ACM SIGGRAPH is a massive annual gathering of the world’s CGI professionals. From real-time game rendering software, to the latest graphics hardware, to the people who put movies like Coco and The Avengers on the big screen, you’ll find them all at this five-day convention.
Since the event’s host city changes every year, we couldn’t wait to take advantage of SIGGRAPH finally returning to Vancouver. Not only did we throw our very own Mixed Reality Mixer to help connect the VR professionals visiting the city, our own team of developers got the chance to take in the demos on the main exhibit floor, as well as watch some excellent talks.
The Breakthroughs of Today
From day one, our schedule was jam-packed with talks, sessions and time on the expo floor. We ended up seeing so much that we decided to condense our learnings down to some bite-sized takeaways. Enjoy!
The NVidia Sessions:
- The two talks we attended were both deep dives on Deep Learning. Specifically, how it relates to content creation and real-time rendering.
- These tech-heavy sessions explored the potential for using machine learning and deep learning to train image and video manipulation algorithms.
- They also dipped into the new Turing GPU architecture, specifically the planned support for DirectML. DirectML is a GPU-based machine learning language that enables devs to offload training work from CPU to GPU, achieving much better performance. Definitely something we’ll be keeping an eye on.
From the expo floor:
- The International Collegiate Virtual Reality Contest brought a ton of out-there ideas to the virtual table, many revolving around haptic feedback for increased immersion. Our favourite demo included an arm-mounted peripheral that simulated the feeling of your arm “extending” out several feet beyond your body, which was mirrored in a VR experience.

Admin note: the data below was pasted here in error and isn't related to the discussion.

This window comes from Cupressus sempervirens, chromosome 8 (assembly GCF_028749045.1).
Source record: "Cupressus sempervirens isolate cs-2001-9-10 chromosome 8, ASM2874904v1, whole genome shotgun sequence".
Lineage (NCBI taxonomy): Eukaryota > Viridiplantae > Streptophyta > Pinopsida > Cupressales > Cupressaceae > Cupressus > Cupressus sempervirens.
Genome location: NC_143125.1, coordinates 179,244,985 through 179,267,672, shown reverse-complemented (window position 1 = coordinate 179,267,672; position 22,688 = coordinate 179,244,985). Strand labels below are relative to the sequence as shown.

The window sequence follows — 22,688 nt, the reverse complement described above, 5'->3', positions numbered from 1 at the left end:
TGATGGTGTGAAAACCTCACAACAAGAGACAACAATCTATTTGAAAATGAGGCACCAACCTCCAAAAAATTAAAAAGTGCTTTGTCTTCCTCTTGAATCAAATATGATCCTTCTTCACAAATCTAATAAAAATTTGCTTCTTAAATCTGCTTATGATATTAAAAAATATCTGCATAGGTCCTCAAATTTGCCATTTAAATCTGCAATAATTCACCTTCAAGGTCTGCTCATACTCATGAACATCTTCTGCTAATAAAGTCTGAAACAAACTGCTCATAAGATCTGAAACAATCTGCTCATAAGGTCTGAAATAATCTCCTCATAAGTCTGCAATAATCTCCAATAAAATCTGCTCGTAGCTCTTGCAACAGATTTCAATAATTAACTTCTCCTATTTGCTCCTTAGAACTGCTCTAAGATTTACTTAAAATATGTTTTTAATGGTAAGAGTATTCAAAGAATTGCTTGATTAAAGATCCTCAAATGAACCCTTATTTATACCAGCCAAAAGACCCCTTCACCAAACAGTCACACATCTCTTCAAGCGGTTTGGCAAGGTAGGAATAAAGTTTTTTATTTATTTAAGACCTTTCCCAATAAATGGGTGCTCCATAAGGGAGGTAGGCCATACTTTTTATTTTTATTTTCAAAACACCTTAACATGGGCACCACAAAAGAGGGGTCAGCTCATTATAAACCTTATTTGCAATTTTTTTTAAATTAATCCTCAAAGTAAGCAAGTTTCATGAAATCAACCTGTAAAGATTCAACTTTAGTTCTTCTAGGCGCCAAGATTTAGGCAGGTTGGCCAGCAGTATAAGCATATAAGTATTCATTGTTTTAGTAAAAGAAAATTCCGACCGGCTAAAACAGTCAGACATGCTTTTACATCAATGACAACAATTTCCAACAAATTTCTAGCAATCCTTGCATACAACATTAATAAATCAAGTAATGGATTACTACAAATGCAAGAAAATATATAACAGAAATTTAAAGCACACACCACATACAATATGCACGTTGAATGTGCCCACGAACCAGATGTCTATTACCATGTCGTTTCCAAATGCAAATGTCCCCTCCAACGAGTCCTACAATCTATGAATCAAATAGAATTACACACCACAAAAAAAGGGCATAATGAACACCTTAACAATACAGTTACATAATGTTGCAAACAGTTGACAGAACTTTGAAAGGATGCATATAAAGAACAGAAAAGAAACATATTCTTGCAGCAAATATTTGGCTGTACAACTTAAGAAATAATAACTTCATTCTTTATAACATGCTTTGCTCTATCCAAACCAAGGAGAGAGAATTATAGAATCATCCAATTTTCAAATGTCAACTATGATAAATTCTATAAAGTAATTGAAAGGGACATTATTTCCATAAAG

Like this one, that you strap to your arm and it senses when you extend it, making it look and feel like your arm extends out like one giant noodle: pic.twitter.com/EXSUOg7uzK
— Eva Hoerth (@downtohoerth) August 14, 2018
- AnimVR by NVRMND invited attendees to create a virtual character and, with the help of their software, imbue it with responsive animations. The result is surprisingly effective, with characters “following” the user with their eyes and even reacting to outside stimulus. Animation possibilities aside, this feels like the perfect virtual pet app for users of any age.
- Web-based VR also made a minor appearance at SIGGRAPH, raising an interesting question in the context of VR games. While it may be one of the least-explored corners of virtual tech, the ubiquity of online gaming surely points to this being an important part of the puzzle.
- Okay, let’s talk about Wrnch AI. Yes, this is the live demo of a real human’s motions being tracked in real time, then mapped to a virtual avatar. Is this the holy grail of full body tracking? The tech may already exist, but what blew us away about Wrnch was how closely it was able to focus in on the human, pulling its motions out of incredibly noisy backgrounds with little trouble. Needless to say, we were impressed, and can’t wait to see the everyday applications that this sort of tech breakthrough will enable.